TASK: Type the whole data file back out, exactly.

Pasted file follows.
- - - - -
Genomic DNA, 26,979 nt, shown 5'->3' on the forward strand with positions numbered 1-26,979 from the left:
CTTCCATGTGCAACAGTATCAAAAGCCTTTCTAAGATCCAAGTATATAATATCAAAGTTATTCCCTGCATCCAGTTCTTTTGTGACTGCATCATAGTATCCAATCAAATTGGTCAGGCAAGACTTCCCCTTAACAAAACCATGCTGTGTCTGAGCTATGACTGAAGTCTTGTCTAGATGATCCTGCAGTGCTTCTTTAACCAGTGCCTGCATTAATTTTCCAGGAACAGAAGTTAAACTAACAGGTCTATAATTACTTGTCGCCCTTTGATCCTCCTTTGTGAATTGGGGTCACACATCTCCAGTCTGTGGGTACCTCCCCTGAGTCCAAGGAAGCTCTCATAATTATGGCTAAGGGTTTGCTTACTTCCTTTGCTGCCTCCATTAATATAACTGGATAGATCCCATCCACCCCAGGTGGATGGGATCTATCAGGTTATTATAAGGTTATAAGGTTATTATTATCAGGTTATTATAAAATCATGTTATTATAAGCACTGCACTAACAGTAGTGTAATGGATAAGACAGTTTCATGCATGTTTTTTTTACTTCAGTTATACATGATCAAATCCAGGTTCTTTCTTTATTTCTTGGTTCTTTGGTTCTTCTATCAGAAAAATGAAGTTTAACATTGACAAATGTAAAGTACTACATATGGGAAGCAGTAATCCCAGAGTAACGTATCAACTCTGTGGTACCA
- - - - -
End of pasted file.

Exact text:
Genomic DNA, 26,979 nt, shown 5'->3' on the forward strand with positions numbered 1-26,979 from the left:
CTTCCATGTGCAACAGTATCAAAAGCCTTTCTAAGATCCAAGTATATAATATCAAAGTTATTCCCTGCATCCAGTTCTTTTGTGACTGCATCATAGTATCCAATCAAATTGGTCAGGCAAGACTTCCCCTTAACAAAACCATGCTGTGTCTGAGCTATGACTGAAGTCTTGTCTAGATGATCCTGCAGTGCTTCTTTAACCAGTGCCTGCATTAATTTTCCAGGAACAGAAGTTAAACTAACAGGTCTATAATTACTTGTCGCCCTTTGATCCTCCTTTGTGAATTGGGGTCACACATCTCCAGTCTGTGGGTACCTCCCCTGAGTCCAAGGAAGCTCTCATAATTATGGCTAAGGGTTTGCTTACTTCCTTTGCTGCCTCCATTAATATAACTGGATAGATCCCATCCACCCCAGGTGGATGGGATCTATCAGGTTATTATAAGGTTATAAGGTTATTATTATCAGGTTATTATAAAATCATGTTATTATAAGCACTGCACTAACAGTAGTGTAATGGATAAGACAGTTTCATGCATGTTTTTTTTACTTCAGTTATACATGATCAAATCCAGGTTCTTTCTTTATTTCTTGGTTCTTTGGTTCTTCTATCAGAAAAATGAAGTTTAACATTGACAAATGTAAAGTACTACATATGGGAAGCAGTAATCCCAGAGTAACGTATCAACTCTGTGGTACCA